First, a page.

It is often said that your past defines your present, but in Mimi Schwartz’s When History is Personal this idea is given a slightly different turn. Through her collection of essays Schwartz examines how your life influences how you perceive history and in some cases even your own memories. Through the course of the novel she discusses different moments in her life and breaks down her understanding of them and the events that surrounded them. This work provides a look into how a life is made and how your identity is crucial to shaping everything around you.
When History is Personal delves into a variety of topics ranging from light hearted family stories to brutal loses and tragedies. In her first section titled “Family Haunts,” Schwartz highlights stories from her childhood, including one that focuses on a beloved pet, “The Coronation of Bobby.” In this story she discusses how she remembers this dog once saving her from a snake while on her grandparent’s farm as well as a number of other events, including doing a mock coronation. As she has gotten older she realizes that there was no coronation at the time she so vividly remembers one happening that inspired her to crown Bobby. She also cannot remember when he died, though obviously he must have. Schwartz can see that aspects of her memory must be skewed or have been influenced in some way, but she cannot clearly define when these changes or alterations happened. “The Coronation of Bobby” acts as a way of examining how we form memories and how accurately we truly are at creating our own internal histories of ourselves.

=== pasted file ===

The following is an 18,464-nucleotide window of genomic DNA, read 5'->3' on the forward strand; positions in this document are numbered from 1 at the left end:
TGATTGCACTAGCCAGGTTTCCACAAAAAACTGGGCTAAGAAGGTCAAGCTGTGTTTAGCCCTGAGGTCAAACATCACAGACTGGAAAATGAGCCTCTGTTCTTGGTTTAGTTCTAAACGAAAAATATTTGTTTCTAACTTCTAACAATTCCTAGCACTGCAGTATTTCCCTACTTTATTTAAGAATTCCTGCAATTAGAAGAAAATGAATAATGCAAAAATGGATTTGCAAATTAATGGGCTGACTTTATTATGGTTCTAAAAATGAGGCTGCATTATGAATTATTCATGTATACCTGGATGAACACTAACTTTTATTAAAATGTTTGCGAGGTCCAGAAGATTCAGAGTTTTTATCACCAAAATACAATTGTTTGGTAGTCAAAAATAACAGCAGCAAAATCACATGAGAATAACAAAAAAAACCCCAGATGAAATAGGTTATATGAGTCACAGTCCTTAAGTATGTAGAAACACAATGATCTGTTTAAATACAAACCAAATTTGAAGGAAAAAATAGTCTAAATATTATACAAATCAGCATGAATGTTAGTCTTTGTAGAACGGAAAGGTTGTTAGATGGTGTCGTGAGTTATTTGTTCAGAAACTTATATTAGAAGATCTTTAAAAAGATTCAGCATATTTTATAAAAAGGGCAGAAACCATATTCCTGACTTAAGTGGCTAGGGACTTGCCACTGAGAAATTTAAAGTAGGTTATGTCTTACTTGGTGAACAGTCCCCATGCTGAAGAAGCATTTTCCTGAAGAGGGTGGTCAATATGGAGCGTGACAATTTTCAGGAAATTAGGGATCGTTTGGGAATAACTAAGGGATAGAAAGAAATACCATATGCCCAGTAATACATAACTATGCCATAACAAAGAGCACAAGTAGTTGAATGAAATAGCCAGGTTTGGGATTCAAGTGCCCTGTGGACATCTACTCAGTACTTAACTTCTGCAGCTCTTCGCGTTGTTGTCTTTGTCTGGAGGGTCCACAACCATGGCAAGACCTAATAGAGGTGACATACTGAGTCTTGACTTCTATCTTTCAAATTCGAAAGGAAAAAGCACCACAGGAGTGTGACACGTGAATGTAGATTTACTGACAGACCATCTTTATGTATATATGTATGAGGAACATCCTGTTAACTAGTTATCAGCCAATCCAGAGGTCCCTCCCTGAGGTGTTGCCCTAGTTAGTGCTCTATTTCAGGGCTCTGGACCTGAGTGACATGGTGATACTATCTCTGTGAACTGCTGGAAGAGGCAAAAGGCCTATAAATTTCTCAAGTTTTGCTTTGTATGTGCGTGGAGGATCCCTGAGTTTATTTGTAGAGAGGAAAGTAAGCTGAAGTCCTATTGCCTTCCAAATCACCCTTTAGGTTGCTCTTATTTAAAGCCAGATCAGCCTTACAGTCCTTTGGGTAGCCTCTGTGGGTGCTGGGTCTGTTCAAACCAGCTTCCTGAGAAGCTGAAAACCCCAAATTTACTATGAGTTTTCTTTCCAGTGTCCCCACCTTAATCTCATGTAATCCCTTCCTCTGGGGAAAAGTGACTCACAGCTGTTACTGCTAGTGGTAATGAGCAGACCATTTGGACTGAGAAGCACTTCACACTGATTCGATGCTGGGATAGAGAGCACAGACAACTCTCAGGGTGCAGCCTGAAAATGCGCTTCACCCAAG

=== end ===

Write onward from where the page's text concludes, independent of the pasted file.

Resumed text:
There are also elements in which Schwartz focuses on the power of story itself and discusses how following her diagnosis with breast cancer she sought out what she considered to be success stories. She found hope in these positive tales of women being fully cured, but as time went on she realized that those stories were not the only ones to take strength from. Within her final section she exams love and close relationships and in “Lyrics and the Way We Love” she examines how music portrays love as well as how music impacted her relationship with her husband. Schwartz opens herself and her life up to be examined and used to compare to your own life in a way that will allow you to see how you have influenced your own history and the world around you. I found her blending of light and fun stories with deeper and more emotional elements to really balance the work and create something engaging and relatable.
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